Tonight at 19:30 Britain will have a rare opportunity to watch a asteroid pass closely to earth, the body will be close enough to see with the naked eye and is big enough to destroy London and wreck havoc on earth if it were to collide.
Scientists insist there is no chance that the 150ft-wide space rock will hit the planet, but it will be as close as 17,200 miles so as Ray (Samuel L Jackson) say in Jurassic Park… “Hold on to your buts!”…
So if we have a clear sky (wait this is Britain so don't hold your breath), we should be able to track the oversized-pebble climbing in the north-eastern sky from anywhere in the United Kingdom. It will take 2 hours to travel between the constellations of Leo and Plough (from 8pm – 10pm).
Robin Scagell, vice-president of the Society for Popular Astronomy, said: “It will be possible to see it if you know where to look, but just waving your binoculars in the right general direction isn’t going to work.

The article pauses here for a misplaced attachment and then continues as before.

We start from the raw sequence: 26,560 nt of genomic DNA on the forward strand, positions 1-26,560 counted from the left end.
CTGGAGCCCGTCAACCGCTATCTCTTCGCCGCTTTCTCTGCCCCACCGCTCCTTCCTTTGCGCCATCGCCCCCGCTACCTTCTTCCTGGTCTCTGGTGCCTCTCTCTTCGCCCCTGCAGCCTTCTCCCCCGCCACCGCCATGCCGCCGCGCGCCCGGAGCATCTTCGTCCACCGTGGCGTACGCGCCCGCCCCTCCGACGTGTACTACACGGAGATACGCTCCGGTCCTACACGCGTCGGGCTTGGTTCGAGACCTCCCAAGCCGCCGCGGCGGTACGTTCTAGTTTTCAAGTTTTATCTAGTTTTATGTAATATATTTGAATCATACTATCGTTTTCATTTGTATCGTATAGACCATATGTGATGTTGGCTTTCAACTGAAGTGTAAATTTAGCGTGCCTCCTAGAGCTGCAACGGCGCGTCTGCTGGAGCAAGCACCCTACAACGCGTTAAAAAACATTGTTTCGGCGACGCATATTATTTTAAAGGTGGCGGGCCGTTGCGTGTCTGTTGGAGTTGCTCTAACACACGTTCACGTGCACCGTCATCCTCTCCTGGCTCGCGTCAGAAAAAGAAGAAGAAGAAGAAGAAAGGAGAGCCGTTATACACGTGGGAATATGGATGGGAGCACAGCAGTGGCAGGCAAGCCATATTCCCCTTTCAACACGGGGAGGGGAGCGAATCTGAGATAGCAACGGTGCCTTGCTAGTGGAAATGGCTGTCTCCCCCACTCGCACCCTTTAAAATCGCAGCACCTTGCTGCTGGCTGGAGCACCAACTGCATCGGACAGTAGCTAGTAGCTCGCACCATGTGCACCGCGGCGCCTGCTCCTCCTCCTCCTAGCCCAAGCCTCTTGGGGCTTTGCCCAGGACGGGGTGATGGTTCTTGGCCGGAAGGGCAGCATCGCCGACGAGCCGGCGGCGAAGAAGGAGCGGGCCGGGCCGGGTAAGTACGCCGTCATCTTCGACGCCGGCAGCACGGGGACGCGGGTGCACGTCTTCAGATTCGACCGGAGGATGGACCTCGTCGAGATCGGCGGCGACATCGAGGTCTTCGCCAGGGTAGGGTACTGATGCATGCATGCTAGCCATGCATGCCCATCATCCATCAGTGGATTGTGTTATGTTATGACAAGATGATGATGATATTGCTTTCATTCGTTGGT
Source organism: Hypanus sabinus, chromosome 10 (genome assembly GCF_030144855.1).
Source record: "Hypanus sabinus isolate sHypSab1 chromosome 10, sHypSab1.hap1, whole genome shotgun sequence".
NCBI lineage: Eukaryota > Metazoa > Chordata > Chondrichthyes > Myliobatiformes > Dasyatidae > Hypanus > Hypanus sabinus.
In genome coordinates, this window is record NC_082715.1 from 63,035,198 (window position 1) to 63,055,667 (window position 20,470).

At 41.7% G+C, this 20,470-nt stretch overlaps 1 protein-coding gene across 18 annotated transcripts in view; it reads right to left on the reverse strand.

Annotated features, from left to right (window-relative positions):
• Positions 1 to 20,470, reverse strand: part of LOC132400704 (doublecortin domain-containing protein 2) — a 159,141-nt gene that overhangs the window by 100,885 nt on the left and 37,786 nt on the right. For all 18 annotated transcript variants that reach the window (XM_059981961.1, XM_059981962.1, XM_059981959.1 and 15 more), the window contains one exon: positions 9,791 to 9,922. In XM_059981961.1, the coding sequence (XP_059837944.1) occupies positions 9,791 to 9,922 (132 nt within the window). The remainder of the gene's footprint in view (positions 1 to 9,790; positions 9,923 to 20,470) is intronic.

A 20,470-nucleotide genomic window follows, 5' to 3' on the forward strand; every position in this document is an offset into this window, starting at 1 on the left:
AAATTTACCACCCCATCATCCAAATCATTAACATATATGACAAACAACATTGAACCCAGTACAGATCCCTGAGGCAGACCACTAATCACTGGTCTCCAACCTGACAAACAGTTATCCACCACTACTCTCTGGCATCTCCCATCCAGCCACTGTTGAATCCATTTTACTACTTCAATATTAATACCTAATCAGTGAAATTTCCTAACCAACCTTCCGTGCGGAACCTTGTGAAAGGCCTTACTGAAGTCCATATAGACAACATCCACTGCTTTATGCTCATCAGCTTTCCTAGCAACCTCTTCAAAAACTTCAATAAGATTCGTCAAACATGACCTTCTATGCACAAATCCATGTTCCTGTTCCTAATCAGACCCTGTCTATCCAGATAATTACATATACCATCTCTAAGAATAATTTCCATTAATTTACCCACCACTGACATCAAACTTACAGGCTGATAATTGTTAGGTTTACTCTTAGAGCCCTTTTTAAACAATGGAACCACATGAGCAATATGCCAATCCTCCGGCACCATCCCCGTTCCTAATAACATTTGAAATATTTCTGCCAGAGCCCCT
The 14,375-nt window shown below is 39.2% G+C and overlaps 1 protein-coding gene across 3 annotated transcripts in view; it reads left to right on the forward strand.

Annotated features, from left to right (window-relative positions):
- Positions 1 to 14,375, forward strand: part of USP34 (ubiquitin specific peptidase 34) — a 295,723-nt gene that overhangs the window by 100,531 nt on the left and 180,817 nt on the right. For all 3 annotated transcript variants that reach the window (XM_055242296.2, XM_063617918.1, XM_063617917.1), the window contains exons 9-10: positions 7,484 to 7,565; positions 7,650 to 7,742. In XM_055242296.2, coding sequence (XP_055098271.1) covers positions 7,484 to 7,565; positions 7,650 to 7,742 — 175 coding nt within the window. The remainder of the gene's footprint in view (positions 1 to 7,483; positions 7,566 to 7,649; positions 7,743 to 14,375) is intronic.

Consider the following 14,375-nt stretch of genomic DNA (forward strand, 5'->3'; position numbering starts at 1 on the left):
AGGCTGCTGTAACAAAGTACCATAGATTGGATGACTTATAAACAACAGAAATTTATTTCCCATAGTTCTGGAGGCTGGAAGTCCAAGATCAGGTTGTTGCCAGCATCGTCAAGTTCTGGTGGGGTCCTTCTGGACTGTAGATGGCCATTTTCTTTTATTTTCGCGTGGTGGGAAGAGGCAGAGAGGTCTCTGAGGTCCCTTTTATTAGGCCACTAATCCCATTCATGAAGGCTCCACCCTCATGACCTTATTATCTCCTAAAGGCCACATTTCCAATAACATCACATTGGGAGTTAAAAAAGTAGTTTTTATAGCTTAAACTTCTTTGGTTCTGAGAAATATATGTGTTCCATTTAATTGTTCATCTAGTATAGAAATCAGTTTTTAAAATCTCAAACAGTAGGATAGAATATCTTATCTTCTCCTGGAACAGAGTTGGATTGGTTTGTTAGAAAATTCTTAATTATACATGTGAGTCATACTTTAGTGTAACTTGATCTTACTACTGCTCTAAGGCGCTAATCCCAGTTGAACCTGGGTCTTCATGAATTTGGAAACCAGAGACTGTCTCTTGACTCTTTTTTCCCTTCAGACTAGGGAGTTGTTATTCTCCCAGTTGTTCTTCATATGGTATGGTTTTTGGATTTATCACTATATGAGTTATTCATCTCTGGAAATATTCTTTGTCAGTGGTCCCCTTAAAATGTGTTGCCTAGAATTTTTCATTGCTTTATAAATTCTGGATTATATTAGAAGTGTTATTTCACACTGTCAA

“The asteroid will be a faint dot of light moving at a steady rate between the stars. It’ll be thousands of times fainter than Jupiter and 250 times fainter than the stars of the Plough.
“The trick will be to find the area in advance and wait for it to come through. You can use the star maps to find exactly the right part of the sky. If you hold your binoculars steady you will see this tiny point of light crawling across your field of view in about seven or eight minutes.
“It’s not easy, but you will have the thrill of knowing you are seeing a little object in space the size of an office block.”
DA14 will climb steeply from a point just below Leo, growing fainter as it travels across the sky. At the point it reaches the handle of the Plough, it will be 35 degrees above the horizon – equivalent to three stacked fists an arm’s length away.